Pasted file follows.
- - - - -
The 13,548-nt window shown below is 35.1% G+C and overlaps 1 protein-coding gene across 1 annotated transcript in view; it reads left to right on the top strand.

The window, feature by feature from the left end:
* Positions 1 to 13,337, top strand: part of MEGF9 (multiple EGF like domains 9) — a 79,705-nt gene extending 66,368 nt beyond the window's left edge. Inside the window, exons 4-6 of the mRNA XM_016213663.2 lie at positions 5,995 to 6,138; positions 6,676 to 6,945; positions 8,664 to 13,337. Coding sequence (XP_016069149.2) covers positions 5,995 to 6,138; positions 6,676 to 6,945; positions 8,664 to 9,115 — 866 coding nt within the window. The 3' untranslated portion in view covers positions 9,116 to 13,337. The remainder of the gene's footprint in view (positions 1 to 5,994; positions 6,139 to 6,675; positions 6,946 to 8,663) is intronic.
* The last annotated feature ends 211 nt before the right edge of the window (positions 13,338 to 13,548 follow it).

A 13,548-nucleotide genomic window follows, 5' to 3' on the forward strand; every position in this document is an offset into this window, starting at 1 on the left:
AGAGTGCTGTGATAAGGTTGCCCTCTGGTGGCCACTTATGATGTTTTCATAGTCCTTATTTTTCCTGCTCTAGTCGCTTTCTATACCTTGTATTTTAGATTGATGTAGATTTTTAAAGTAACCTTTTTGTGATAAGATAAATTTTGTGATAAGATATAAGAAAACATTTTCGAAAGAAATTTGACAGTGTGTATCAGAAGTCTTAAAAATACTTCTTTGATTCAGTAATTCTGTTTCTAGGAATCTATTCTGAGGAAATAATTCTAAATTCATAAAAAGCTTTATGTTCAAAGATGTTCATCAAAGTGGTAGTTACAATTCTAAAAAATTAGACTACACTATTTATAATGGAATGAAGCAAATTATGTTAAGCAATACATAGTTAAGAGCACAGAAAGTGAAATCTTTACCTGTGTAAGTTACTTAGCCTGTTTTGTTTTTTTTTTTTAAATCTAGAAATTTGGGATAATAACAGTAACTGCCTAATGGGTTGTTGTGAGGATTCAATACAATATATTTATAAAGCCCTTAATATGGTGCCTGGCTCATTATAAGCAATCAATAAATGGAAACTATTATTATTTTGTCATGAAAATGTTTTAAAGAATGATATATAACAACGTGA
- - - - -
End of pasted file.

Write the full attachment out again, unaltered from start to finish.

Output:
The 13,548-nt window shown below is 35.1% G+C and overlaps 1 protein-coding gene across 1 annotated transcript in view; it reads left to right on the top strand.

The window, feature by feature from the left end:
* Positions 1 to 13,337, top strand: part of MEGF9 (multiple EGF like domains 9) — a 79,705-nt gene extending 66,368 nt beyond the window's left edge. Inside the window, exons 4-6 of the mRNA XM_016213663.2 lie at positions 5,995 to 6,138; positions 6,676 to 6,945; positions 8,664 to 13,337. Coding sequence (XP_016069149.2) covers positions 5,995 to 6,138; positions 6,676 to 6,945; positions 8,664 to 9,115 — 866 coding nt within the window. The 3' untranslated portion in view covers positions 9,116 to 13,337. The remainder of the gene's footprint in view (positions 1 to 5,994; positions 6,139 to 6,675; positions 6,946 to 8,663) is intronic.
* The last annotated feature ends 211 nt before the right edge of the window (positions 13,338 to 13,548 follow it).

A 13,548-nucleotide genomic window follows, 5' to 3' on the forward strand; every position in this document is an offset into this window, starting at 1 on the left:
AGAGTGCTGTGATAAGGTTGCCCTCTGGTGGCCACTTATGATGTTTTCATAGTCCTTATTTTTCCTGCTCTAGTCGCTTTCTATACCTTGTATTTTAGATTGATGTAGATTTTTAAAGTAACCTTTTTGTGATAAGATAAATTTTGTGATAAGATATAAGAAAACATTTTCGAAAGAAATTTGACAGTGTGTATCAGAAGTCTTAAAAATACTTCTTTGATTCAGTAATTCTGTTTCTAGGAATCTATTCTGAGGAAATAATTCTAAATTCATAAAAAGCTTTATGTTCAAAGATGTTCATCAAAGTGGTAGTTACAATTCTAAAAAATTAGACTACACTATTTATAATGGAATGAAGCAAATTATGTTAAGCAATACATAGTTAAGAGCACAGAAAGTGAAATCTTTACCTGTGTAAGTTACTTAGCCTGTTTTGTTTTTTTTTTTTAAATCTAGAAATTTGGGATAATAACAGTAACTGCCTAATGGGTTGTTGTGAGGATTCAATACAATATATTTATAAAGCCCTTAATATGGTGCCTGGCTCATTATAAGCAATCAATAAATGGAAACTATTATTATTTTGTCATGAAAATGTTTTAAAGAATGATATATAACAACGTGA